procedure called vertebroplasty or vertebral augmentation is a safe and effective treatment to

achieve pain relief, reduce disability and improve quality of life. In the case of spinal cancer

surgery will likely be performed with emphasis placed on removing the tumor, controlling or

reducing pain, and fixing or maintaining neurological function and spinal stability. [2]

With the ability and skills to read multiple types of diagnostic images and offer

image-guided treatments for pain relief, radiologists offer a critical service to help patients get

the necessary treatment to improve their quality of life, and in some cases, save a patient’s life.

 

Author 1: Braden Stoeger UWSP Biology Major

Author 2: Kunal Patel, MD

 

References

Ullrich Jr, P.F, MD, Orthopedic Surgeon. (2004, May 10). “When to See a Surgeon for Low Back

Pain.” Retrieved January 21, 2017, from

http://www.spine-health.com/treatment/spine-specialists/when-see-a-surgeon-low-back-pain

Schneider, J. H., MD. (2010, April 1). “Types of Spinal Tumors.” Retrieved January 21, 2017,

from http://www.spine-health.com/conditions/spinal-tumor/types-spinal-tumors


Importance of Imaging in Low Back Pain

Radiologists utilize imaging studies to accurately diagnose a variety of causes of low

back pain. In primary care, the most commonly used imaging modalities are X-ray, MRI, CT, and

nuclear medicine bone scan. Sometimes, more advanced imaging techniques are used in

anticipation for surgery and that includes CT myelography and PET scans.

By having specialized training with these techniques radiologists are able to provide

assistance to surgeons and other medical practitioners. X-rays are helpful for evaluation of

fracture, bony deformity including degenerative changes, sacroiliitis, disk and vertebral body

height, and assessment of bony density and architecture. MRI or CT is recommended in

patients with severe or progressive neurologic deficits or with serious underlying conditions,

such as vertebral infection, cauda equine syndrome, or cancer with spinal cord compression.

MRI does not require radiation exposure and provides better visualization of soft tissue and

spinal canal, and thus preferred over CT. Computed tomography (CT) has superior depiction of

cortical bone than MRI. It may be better in visualizing fractures and detecting facet

degenerative changes. Bone scans are used mainly to detect occult fractures, stress fractures,

infections, or bony metastases and to differentiate them from degenerative changes.

Radiologists can take patient findings and correlate them with the appropriate imaging

studies to provide diagnoses, further diagnostic studies if needed, and possibly a treatment

plan.

Author 1: Braden Stoeger UWSP Biology Major

Author 2: Kunal Patel, MD

References

Harwood MI, Smith BJ. Low back pain: a primary care approach. Clin Fam Pract.

2005;7(2):279–303. doi: 10.1016/j.cfp.2005.02.010.

Chou R, Qaseem A, Snow V, Casey D, Cross JT Jr, Shekelle P, Owens DK, Clinical Efficacy

Assessment Subcommittee of the American College of Physicians., American College of

Physicians., American Pain Society Low Back Pain Guidelines Panel.

Ann Intern Med. 2007 Oct 2; 147(7):478-91.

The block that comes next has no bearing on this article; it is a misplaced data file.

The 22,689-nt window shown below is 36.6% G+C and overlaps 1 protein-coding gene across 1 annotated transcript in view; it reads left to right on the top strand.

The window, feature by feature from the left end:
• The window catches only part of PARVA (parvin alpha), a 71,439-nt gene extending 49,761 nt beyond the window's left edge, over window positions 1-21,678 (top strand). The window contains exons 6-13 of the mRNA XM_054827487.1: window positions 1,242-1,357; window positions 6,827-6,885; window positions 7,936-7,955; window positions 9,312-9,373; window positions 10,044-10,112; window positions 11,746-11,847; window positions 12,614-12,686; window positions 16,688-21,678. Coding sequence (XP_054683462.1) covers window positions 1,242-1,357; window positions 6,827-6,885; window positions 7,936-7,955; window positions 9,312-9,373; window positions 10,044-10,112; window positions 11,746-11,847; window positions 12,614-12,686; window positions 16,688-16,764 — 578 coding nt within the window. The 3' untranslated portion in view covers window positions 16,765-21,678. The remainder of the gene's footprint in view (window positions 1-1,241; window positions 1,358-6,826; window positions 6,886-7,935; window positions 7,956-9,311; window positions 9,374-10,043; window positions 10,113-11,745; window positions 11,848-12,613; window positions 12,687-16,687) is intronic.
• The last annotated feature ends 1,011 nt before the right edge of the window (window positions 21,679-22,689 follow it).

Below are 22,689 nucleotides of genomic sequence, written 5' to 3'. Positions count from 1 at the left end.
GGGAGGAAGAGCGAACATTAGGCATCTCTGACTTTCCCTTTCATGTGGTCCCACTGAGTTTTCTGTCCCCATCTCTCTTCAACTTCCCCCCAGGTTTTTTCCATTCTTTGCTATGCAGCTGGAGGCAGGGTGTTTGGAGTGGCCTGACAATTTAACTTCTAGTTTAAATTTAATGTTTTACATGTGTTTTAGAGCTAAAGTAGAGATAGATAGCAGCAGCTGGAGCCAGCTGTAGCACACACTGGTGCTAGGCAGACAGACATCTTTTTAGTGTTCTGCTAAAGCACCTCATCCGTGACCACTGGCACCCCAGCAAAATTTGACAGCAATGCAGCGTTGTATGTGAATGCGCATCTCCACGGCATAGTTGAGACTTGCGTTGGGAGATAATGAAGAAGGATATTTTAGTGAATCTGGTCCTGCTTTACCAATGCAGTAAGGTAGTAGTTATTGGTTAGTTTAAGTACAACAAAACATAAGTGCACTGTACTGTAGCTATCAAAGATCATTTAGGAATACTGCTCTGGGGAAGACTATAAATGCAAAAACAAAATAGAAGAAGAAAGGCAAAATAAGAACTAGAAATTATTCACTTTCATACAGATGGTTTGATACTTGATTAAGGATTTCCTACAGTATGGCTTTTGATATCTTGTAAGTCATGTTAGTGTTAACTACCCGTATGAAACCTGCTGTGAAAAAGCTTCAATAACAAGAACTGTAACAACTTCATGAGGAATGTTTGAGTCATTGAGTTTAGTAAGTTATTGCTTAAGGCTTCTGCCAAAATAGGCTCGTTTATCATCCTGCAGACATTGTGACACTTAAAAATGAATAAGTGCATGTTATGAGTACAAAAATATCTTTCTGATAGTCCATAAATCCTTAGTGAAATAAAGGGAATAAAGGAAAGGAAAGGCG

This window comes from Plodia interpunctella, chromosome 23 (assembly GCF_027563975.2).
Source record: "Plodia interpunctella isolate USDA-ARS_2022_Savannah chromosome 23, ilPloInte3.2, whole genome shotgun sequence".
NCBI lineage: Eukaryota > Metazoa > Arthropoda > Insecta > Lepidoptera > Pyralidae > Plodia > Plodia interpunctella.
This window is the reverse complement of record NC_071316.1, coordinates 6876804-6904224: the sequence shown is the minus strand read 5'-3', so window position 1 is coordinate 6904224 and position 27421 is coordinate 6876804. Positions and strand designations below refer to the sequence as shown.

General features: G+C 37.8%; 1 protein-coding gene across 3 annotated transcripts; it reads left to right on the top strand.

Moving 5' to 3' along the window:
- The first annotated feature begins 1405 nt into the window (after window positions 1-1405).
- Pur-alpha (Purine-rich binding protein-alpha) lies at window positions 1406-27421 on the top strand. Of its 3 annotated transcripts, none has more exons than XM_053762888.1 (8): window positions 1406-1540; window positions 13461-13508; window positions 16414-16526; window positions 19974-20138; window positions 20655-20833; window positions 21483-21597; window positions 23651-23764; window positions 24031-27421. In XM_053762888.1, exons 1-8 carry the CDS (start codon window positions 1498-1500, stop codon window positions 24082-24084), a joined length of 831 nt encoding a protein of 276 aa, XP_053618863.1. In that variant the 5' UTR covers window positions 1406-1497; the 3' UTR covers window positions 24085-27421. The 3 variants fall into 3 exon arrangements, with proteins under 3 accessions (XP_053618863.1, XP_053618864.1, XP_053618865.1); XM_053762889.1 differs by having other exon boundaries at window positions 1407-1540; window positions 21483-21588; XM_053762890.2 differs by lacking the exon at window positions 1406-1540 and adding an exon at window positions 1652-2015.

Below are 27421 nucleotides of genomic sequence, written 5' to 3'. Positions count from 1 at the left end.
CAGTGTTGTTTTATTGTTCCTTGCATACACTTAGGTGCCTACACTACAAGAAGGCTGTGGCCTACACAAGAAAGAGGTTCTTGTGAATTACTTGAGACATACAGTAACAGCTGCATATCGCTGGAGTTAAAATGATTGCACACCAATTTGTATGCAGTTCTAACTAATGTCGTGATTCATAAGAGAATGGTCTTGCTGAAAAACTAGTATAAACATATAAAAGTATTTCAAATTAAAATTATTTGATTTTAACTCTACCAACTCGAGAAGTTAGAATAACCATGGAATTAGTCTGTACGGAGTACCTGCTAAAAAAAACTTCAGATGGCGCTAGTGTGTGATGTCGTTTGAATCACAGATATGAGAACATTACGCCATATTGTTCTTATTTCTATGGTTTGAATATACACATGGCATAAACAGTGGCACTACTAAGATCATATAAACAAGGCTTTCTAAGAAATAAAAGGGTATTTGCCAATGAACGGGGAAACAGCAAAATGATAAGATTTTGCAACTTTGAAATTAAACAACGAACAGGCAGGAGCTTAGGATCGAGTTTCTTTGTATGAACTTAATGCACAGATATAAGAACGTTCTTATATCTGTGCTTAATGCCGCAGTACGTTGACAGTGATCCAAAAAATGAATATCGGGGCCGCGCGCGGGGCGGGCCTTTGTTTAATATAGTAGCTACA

Jarvik JG, Deyo RA. Ann Intern Med. 2002 Oct 1; 137(7):586-97.


The Effect of Low Back Pain

      Lower back pain is a serious issue faced by many individuals in the United States. Low back pain is the fifth most common reason for all physician visits, and is the second most common symptomatic reason (upper respiratory symptoms are first). As these patients are attempting to find a solution for their low back pain they are likely to have to pay medical bills and have decreased productivity at work.  The estimated annual national bill for the care of low back problems is $38 to $50 billion. Low back pain can be a symptom of a wide array of mechanical and nonmechanical conditions. The mechanical conditions typically include muscular or ligament strains/sprains as well as degenerative disk disease, spondylolysis, spondylolisthesis, or osteoporosis. Radiculopathy is another large contributor to low back pain and is often identifiable as a sciatica, herniated intervertebral disk, as well as fractures, tumors, infection, or a vascular compromise. Nonmechanical spine disorders are less common but include neoplasia, infection of the low back, and inflammatory arthritis. Low back pain is located, managed, and treated by family practice providers, internists, neurologists, rheumatologists, radiologists, emergency physicians, and orthopedic and neurological surgeons. Nonallopathic providers of back care include osteopathic physicians, chiropractors, physical therapists, acupuncturists, and massage therapists.

Author 1: Braden Stoeger ,UWSP Biology Major

Author 2: Kunal Patel, MD

 

                                            References
Hart LG, Deyo RA, Cherkin DC. Physician office visits for low back pain. Frequency, clinical
evaluation, and treatment patterns from a U.S. national survey. Spine. 1995; 20:11–9.
Frymoyer JW, Durett CL. The economics of spinal disorders. In: Frymoyer JW, Ducker TB, Hadler NM, Kostuik JP, Weinstein JN, Whitecloud TS, editors. The Adult Spine: Principles and Practice.Philadelphia, PA: Lippincott-Raven; 1997. pp. 143–50.
Frymoyer JW. Back pain and sciatica. N Engl J Med. 1988; 318:291–300.
Atlas, S. J., & Deyo, R. A. Evaluating and Managing Acute Low Back Pain in the Primary Care Setting. N Engl J Med 2001; 120-131
 

 


Breast Cancer – Current Issues and Promising Techniques